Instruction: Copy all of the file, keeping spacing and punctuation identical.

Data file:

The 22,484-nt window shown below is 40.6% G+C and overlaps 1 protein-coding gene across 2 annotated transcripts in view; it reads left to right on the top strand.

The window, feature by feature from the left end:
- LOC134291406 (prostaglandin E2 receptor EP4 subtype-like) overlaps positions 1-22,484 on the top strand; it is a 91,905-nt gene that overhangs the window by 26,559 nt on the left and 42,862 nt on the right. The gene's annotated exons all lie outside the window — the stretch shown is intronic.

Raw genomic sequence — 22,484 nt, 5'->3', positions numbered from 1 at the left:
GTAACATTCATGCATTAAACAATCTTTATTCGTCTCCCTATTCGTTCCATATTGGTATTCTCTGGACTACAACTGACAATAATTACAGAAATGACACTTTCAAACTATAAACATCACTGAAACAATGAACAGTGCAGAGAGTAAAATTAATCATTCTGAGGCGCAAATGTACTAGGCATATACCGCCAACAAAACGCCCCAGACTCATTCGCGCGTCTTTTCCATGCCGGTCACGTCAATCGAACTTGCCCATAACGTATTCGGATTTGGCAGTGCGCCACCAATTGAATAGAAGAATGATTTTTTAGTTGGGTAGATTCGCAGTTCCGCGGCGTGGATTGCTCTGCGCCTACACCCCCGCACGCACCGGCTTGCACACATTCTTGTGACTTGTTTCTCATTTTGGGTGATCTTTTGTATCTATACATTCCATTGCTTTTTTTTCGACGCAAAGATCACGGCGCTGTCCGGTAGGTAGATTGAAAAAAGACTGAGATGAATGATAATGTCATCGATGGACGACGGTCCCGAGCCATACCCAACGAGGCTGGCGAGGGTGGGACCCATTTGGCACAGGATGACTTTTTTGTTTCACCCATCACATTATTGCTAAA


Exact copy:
The 22,484-nt window shown below is 40.6% G+C and overlaps 1 protein-coding gene across 2 annotated transcripts in view; it reads left to right on the top strand.

The window, feature by feature from the left end:
- LOC134291406 (prostaglandin E2 receptor EP4 subtype-like) overlaps positions 1-22,484 on the top strand; it is a 91,905-nt gene that overhangs the window by 26,559 nt on the left and 42,862 nt on the right. The gene's annotated exons all lie outside the window — the stretch shown is intronic.

Raw genomic sequence — 22,484 nt, 5'->3', positions numbered from 1 at the left:
GTAACATTCATGCATTAAACAATCTTTATTCGTCTCCCTATTCGTTCCATATTGGTATTCTCTGGACTACAACTGACAATAATTACAGAAATGACACTTTCAAACTATAAACATCACTGAAACAATGAACAGTGCAGAGAGTAAAATTAATCATTCTGAGGCGCAAATGTACTAGGCATATACCGCCAACAAAACGCCCCAGACTCATTCGCGCGTCTTTTCCATGCCGGTCACGTCAATCGAACTTGCCCATAACGTATTCGGATTTGGCAGTGCGCCACCAATTGAATAGAAGAATGATTTTTTAGTTGGGTAGATTCGCAGTTCCGCGGCGTGGATTGCTCTGCGCCTACACCCCCGCACGCACCGGCTTGCACACATTCTTGTGACTTGTTTCTCATTTTGGGTGATCTTTTGTATCTATACATTCCATTGCTTTTTTTTCGACGCAAAGATCACGGCGCTGTCCGGTAGGTAGATTGAAAAAAGACTGAGATGAATGATAATGTCATCGATGGACGACGGTCCCGAGCCATACCCAACGAGGCTGGCGAGGGTGGGACCCATTTGGCACAGGATGACTTTTTTGTTTCACCCATCACATTATTGCTAAA